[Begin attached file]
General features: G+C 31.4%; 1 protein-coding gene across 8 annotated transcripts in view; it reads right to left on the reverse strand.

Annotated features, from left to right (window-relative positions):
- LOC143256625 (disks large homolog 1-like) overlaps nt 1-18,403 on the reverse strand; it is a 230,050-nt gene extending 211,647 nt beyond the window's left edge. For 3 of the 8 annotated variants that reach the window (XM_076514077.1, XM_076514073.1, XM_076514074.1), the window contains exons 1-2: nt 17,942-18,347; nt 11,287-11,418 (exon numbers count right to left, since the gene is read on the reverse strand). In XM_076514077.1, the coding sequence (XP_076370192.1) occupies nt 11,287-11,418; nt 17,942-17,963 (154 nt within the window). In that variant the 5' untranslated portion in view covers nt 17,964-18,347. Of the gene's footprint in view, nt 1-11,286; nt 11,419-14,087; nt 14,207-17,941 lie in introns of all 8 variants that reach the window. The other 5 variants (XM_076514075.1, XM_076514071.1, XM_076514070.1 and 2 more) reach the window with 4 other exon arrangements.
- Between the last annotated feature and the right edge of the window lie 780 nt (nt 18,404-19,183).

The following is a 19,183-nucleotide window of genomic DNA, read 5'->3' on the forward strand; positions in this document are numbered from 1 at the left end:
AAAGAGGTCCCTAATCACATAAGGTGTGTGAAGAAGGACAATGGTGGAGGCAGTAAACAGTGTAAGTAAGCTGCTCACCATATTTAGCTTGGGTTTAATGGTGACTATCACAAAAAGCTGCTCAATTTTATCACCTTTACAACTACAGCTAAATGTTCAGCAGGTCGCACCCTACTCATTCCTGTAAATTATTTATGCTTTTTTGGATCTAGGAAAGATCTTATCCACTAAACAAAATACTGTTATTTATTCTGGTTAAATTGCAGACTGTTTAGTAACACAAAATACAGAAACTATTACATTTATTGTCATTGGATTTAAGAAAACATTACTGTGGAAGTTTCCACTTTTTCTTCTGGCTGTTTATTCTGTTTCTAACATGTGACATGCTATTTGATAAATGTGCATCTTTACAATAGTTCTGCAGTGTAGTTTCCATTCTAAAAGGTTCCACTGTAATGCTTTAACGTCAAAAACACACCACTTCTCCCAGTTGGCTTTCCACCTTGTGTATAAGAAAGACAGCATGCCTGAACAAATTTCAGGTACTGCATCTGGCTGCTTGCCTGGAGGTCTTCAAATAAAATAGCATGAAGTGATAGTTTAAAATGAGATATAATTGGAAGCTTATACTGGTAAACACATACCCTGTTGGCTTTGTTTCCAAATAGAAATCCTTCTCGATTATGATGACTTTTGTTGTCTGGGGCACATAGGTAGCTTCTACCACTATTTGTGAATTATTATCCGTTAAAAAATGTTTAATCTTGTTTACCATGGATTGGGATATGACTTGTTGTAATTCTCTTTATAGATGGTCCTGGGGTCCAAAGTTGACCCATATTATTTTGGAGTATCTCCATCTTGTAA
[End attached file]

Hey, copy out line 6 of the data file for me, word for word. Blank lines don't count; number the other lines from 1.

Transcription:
AAAGAGGTCCCTAATCACATAAGGTGTGTGAAGAAGGACAATGGTGGAGGCAGTAAACAGTGTAAGTAAGCTGCTCACCATATTTAGCTTGGGTTTAATGGTGACTATCACAAAAAGCTGCTCAATTTTATCACCTTTACAACTACAGCTAAATGTTCAGCAGGTCGCACCCTACTCATTCCTGTAAATTATTTATGCTTTTTTGGATCTAGGAAAGATCTTATCCACTAAACAAAATACTGTTATTTATTCTGGTTAAATTGCAGACTGTTTAGTAACACAAAATACAGAAACTATTACATTTATTGTCATTGGATTTAAGAAAACATTACTGTGGAAGTTTCCACTTTTTCTTCTGGCTGTTTATTCTGTTTCTAACATGTGACATGCTATTTGATAAATGTGCATCTTTACAATAGTTCTGCAGTGTAGTTTCCATTCTAAAAGGTTCCACTGTAATGCTTTAACGTCAAAAACACACCACTTCTCCCAGTTGGCTTTCCACCTTGTGTATAAGAAAGACAGCATGCCTGAACAAATTTCAGGTACTGCATCTGGCTGCTTGCCTGGAGGTCTTCAAATAAAATAGCATGAAGTGATAGTTTAAAATGAGATATAATTGGAAGCTTATACTGGTAAACACATACCCTGTTGGCTTTGTTTCCAAATAGAAATCCTTCTCGATTATGATGACTTTTGTTGTCTGGGGCACATAGGTAGCTTCTACCACTATTTGTGAATTATTATCCGTTAAAAAATGTTTAATCTTGTTTACCATGGATTGGGATATGACTTGTTGTAATTCTCTTTATAGATGGTCCTGGGGTCCAAAGTTGACCCATATTATTTTGGAGTATCTCCATCTTGTAA